.
Political Tidbits is the prestigious column of Belinda Olivares-Cunanan that ran for 25 continuous years in the op-ed page of the Philippine Daily Inquirer, the newspaper that she helped put up with its multi-awarded founder, the legendary Eugenia Duran-Apostol, in December 1985, just two months before the EDSA Revolution.

Sunday, July 23, 2017

President Digong to speak for 2 ½ hours at tightest-security SONA ever, as Palace appropriates 280 tickets (for pala?). SONA to zero in on Marawi recovery and clamor for abrogation of peace talks in the Netherlands owing to renewed hostilities in Negros.


Marawi City, seat of Islam in the Philippines, goes up in smoke.



Peace talks participants in The Netherlands in a jubilant pose




From what I gathered, security for tomorrow’s State of the Nation Address at the Batasan would be the tightest in recent memory—which is expected, given various controversies these days. The buzz too is that invitations to tomorrow’s SONA are as premium as gold (1,800 invites out, delivered by authorized personnel and non-transferable---no changing of seats). Malacanang alone had asked for 280 invites. 

All the guests are asked to be in the Plenary Hall by 3pm. and all entrances to it shall be closed at 3:30 pm. As is customary,  the guests are enjoined to come in Filipiniana attire although, since the President is from Mindanao, spotlight will be on attire from the big island. Ladies of Congress will be mostly in Mindanao-inspired outfits, as they seek to coordinate with the dress design of presidential partner Honeylet Avanceña, who is said to come in a Mindanao outfit.  

XXX

The crowning bit of it all: President Duterte is expected to speak longer than the usual hour and 15 minutes with applause interruptions in past SONAs. In fact the buzz is that he’ll speak for 2 ½ hours, so diabetic guests are enjoined to bring candies or biscuits to assuage hunger. Last year Mr. Duterte peppered his hour and 20 minutes with homey quips that kept the audience rolling on their side; this time, however, the mood is expected to be pregnant with seriousness as he tackles two main preoccupations of the nation: the IS challenge in Mindanao and the incredibly vast damage and proposed rehabilitation of once-beautiful Marawi City, and the lack of progress in the peace talks in The Netherlands between the government panel  (GPH) and the National Democratic Front of the Philippines (NDFP). PRRD is expected to denounce renewed hostilities by NPA guerillas in some provincial areas.

XXX  

What we’ll see tomorrow is a Congress feeling good about itself over the overwhelming triumph of the side advocating EXTENSION of the martial law proclamation in Mindanao until Dec. 31 this year---261 VOTING FOR, VS. 18 AGAINST. My readers will recall how I castigated both chambers of Congress for passing up their OBLIGATION under the Constitution, TO DELIBERATE JOINTLY on and approve OR reject the proclamation of martial law in Mindanao by President Duterte soon after Marawi was invaded by Maute elements.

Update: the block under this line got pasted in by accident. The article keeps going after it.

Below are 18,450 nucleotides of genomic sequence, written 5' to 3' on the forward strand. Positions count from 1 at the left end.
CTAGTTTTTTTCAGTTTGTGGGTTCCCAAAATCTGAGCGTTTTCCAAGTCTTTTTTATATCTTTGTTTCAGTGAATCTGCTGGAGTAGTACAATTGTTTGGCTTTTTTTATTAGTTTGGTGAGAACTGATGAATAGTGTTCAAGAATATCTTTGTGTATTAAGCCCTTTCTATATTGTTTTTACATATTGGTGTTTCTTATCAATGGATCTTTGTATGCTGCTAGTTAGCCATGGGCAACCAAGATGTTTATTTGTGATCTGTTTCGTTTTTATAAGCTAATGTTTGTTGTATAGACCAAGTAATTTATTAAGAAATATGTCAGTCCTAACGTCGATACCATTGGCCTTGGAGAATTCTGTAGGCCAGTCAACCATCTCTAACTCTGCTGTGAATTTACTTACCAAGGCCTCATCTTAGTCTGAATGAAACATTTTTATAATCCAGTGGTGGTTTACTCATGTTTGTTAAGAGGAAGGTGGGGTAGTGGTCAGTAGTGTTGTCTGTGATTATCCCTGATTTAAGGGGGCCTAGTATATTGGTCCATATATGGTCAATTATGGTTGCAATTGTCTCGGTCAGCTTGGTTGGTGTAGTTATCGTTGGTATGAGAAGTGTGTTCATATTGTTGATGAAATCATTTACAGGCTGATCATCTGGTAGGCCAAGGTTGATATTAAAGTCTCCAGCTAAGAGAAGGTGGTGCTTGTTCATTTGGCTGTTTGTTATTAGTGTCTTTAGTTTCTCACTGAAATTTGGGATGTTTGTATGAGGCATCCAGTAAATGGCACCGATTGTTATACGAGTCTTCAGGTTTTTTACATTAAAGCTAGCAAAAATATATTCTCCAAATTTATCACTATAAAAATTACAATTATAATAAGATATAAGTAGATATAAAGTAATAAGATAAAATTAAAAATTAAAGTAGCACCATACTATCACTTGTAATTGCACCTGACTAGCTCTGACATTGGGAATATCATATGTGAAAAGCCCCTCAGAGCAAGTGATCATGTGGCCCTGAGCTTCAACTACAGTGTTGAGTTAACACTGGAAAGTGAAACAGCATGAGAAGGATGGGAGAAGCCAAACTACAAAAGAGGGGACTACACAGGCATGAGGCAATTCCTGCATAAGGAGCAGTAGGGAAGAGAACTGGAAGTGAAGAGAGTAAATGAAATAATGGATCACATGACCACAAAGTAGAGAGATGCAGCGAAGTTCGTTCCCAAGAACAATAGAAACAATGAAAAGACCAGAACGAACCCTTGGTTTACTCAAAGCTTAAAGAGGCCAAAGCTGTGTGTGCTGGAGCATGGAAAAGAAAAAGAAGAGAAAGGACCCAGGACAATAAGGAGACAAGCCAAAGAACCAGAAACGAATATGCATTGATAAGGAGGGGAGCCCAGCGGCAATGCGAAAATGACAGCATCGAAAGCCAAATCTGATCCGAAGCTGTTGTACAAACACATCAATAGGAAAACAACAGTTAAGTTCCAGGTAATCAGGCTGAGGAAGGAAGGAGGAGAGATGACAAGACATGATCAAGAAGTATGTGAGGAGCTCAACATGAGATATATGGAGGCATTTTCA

What the two chambers did at that time was to meet SEPARATELY to discuss the merits of the martial law proclamation  in Marawi---when the Constitution is very clear: both of them are MANDATED TO MEET  JOINTLY to approve or throw out the President's martial law declaration in Mindanao, and the latter couldn't do anything about it if Congress disapproved it. I called Congress’ failure to hold a joint session a DERELICTION OF DUTY by the honorables. 

In last Friday's jam-packed JOINT SESSION of Congress to approve or disapprove the martial law extension by the President, however, the members of both chambers redeemed themselves and their institution. Congress overwhelmingly approved that extension, and listening to the individual solons recite their stand---and from time to time debate the issue among themselves--I felt proud of Congress, something I don’t feel everyday.  

XXX

Traditionally, on the eve of the SONA, the Center for People Empowerment in Government (CENPEG), an umbrella group of UP professions from various disciplines, would conduct an assessment of the “State of the Presidency” (S0P) over the past years at a forum in UP Diliman. I have always attended these sessions over the years as I have found them quite stimulating. Last Thursday was CENPEG’S “9TH SOP and predictably the two major topics I mentioned above were taken up. I shall deal with them here first, and in the next few days the rest of the topics taken.